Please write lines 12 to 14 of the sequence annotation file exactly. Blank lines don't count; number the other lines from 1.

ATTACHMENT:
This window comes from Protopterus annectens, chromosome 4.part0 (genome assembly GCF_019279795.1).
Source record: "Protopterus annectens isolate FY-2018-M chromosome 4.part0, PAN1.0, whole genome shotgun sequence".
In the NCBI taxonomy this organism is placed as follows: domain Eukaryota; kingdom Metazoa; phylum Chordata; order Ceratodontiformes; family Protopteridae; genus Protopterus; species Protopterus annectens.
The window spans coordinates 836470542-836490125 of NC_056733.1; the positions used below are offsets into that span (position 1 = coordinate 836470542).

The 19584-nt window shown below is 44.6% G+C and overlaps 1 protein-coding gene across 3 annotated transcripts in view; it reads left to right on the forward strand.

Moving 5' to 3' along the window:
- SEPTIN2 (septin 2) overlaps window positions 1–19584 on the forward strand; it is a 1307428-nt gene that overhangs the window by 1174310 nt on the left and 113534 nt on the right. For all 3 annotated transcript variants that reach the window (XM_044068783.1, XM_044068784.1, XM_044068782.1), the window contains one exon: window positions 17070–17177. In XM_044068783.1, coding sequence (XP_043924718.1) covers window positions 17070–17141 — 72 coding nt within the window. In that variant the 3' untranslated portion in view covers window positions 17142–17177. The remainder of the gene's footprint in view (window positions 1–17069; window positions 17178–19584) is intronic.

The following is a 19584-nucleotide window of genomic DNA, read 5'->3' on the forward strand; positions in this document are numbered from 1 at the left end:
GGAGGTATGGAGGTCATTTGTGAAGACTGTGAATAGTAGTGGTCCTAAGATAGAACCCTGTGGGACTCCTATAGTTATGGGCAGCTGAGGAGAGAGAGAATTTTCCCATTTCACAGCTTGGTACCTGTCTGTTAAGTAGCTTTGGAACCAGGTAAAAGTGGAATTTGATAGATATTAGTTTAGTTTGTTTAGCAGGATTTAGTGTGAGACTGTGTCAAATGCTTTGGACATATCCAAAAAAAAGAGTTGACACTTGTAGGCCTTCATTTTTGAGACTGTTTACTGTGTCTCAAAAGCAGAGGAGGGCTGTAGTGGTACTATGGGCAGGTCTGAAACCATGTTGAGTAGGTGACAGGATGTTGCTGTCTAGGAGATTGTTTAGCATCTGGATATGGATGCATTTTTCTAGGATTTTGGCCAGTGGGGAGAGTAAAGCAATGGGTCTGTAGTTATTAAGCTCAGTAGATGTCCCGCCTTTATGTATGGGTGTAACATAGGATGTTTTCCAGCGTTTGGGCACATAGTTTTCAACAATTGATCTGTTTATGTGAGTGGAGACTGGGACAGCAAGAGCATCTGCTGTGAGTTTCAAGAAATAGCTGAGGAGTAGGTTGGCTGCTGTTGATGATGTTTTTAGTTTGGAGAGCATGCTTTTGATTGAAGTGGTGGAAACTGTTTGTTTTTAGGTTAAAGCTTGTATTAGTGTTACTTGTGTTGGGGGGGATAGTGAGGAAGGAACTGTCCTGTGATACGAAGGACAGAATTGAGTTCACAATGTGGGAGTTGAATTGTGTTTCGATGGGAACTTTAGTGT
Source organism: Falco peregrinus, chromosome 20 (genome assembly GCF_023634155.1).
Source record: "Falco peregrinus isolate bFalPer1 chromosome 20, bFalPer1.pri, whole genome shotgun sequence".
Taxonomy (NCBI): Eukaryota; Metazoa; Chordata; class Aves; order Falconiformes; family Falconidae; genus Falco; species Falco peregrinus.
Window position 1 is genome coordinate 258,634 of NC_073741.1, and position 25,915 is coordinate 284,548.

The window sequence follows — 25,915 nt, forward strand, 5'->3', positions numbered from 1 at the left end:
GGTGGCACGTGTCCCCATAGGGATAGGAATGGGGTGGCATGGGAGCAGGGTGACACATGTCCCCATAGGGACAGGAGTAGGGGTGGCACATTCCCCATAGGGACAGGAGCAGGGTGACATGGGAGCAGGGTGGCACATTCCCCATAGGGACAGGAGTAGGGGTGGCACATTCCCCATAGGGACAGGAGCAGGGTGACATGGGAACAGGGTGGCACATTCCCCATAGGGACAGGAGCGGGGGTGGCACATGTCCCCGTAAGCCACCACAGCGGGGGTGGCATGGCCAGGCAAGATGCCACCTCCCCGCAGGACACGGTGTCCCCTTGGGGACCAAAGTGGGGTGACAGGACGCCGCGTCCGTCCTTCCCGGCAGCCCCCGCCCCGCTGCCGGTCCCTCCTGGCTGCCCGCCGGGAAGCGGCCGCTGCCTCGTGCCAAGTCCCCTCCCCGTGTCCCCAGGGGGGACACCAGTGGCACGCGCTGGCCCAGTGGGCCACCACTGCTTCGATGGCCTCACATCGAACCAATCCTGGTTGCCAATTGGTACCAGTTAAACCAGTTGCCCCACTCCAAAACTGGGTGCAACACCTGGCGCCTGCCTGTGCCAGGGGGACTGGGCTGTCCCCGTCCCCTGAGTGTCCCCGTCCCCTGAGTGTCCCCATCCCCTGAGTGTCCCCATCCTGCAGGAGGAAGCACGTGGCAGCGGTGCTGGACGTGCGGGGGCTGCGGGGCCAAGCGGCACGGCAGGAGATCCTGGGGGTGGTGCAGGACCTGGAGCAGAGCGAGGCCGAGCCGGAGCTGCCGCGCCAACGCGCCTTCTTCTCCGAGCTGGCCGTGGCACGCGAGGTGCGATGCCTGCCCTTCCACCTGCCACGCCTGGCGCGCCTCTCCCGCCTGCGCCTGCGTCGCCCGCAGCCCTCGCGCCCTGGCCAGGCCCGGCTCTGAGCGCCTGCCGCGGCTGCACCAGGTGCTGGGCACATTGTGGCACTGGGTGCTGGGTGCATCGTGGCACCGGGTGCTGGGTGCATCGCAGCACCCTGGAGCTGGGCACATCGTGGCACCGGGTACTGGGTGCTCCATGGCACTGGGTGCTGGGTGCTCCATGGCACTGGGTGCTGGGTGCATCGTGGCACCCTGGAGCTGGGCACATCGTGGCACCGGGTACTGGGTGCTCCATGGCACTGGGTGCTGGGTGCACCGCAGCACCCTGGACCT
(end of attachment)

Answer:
Taxonomy (NCBI): Eukaryota; Metazoa; Chordata; class Aves; order Falconiformes; family Falconidae; genus Falco; species Falco peregrinus.
Window position 1 is genome coordinate 258,634 of NC_073741.1, and position 25,915 is coordinate 284,548.

The window sequence follows — 25,915 nt, forward strand, 5'->3', positions numbered from 1 at the left end: